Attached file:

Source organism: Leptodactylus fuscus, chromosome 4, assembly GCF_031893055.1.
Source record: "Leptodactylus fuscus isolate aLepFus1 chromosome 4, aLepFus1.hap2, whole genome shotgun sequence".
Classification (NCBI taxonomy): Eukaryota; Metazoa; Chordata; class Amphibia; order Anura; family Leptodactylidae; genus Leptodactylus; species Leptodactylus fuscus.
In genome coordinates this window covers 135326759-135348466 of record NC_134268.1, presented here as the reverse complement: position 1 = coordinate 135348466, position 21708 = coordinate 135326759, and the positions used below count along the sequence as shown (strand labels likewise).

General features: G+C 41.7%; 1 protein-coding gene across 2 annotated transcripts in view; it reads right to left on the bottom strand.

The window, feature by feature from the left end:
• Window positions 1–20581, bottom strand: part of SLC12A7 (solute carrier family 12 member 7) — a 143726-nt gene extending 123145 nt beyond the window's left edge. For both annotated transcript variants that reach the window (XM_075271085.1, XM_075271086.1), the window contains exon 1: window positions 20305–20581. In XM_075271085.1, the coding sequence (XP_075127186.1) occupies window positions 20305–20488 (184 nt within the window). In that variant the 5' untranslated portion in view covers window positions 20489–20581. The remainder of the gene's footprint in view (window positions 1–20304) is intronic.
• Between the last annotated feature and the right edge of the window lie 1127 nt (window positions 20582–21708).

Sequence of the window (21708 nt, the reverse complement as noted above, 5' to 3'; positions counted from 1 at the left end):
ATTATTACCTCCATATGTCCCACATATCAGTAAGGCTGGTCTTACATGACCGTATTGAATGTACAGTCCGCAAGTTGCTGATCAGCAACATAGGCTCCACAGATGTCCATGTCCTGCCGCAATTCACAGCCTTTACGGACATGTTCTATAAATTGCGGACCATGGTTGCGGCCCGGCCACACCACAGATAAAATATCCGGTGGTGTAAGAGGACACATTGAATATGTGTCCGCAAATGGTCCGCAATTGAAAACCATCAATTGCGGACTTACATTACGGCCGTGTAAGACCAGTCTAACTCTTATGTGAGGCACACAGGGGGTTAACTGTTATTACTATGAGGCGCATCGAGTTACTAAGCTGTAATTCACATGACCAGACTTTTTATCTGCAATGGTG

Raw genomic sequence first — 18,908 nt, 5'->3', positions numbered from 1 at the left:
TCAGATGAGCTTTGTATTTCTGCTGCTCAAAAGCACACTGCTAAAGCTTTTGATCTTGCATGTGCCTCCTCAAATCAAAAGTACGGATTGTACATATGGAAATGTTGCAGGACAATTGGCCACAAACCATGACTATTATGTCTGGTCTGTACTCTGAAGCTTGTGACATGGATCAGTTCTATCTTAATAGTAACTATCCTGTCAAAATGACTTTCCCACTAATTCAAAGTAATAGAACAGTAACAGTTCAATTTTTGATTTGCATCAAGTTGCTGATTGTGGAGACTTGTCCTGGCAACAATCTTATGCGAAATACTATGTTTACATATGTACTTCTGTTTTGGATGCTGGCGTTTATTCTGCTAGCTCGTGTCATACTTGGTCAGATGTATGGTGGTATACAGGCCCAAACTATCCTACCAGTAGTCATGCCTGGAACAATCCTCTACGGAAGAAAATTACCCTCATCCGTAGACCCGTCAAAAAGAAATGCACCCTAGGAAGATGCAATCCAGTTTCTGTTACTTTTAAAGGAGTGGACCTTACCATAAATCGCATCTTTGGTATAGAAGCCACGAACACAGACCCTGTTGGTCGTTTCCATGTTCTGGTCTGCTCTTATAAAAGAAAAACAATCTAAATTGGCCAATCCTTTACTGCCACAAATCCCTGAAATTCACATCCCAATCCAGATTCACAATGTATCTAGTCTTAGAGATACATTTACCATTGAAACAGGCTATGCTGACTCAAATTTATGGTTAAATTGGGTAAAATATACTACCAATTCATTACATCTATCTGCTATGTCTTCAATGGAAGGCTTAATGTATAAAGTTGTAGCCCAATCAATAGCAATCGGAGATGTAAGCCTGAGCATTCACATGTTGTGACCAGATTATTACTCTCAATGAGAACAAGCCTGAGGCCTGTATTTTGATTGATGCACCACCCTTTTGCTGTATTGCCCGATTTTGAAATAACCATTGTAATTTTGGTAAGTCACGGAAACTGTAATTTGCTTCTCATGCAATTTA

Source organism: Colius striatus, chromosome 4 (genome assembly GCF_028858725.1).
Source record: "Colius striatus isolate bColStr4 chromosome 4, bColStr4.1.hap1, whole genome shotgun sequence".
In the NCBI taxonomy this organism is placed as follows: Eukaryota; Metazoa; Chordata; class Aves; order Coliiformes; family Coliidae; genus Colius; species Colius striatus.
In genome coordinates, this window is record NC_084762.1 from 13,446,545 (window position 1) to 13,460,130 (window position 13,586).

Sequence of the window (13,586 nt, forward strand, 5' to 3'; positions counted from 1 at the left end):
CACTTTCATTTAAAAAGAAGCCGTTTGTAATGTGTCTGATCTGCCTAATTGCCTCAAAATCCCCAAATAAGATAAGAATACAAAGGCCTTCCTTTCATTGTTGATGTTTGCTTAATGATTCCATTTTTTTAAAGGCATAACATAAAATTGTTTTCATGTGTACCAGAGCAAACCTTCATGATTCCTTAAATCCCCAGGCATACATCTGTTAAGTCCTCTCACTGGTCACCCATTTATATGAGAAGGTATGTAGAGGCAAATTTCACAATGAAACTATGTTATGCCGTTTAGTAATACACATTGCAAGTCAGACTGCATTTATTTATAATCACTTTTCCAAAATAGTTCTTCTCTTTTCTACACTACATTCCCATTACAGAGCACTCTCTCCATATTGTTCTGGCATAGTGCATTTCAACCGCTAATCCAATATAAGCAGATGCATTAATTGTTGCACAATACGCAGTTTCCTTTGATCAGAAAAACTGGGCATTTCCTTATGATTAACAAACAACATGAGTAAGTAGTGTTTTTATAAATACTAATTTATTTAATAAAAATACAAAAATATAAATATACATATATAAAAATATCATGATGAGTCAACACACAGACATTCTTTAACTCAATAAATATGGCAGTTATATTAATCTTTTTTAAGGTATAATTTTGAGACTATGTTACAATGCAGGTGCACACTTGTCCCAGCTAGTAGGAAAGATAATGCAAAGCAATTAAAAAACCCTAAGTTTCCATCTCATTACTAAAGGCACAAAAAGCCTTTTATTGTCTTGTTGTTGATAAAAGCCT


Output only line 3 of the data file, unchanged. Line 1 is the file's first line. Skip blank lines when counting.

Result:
Classification (NCBI taxonomy): Eukaryota; Metazoa; Chordata; class Amphibia; order Anura; family Leptodactylidae; genus Leptodactylus; species Leptodactylus fuscus.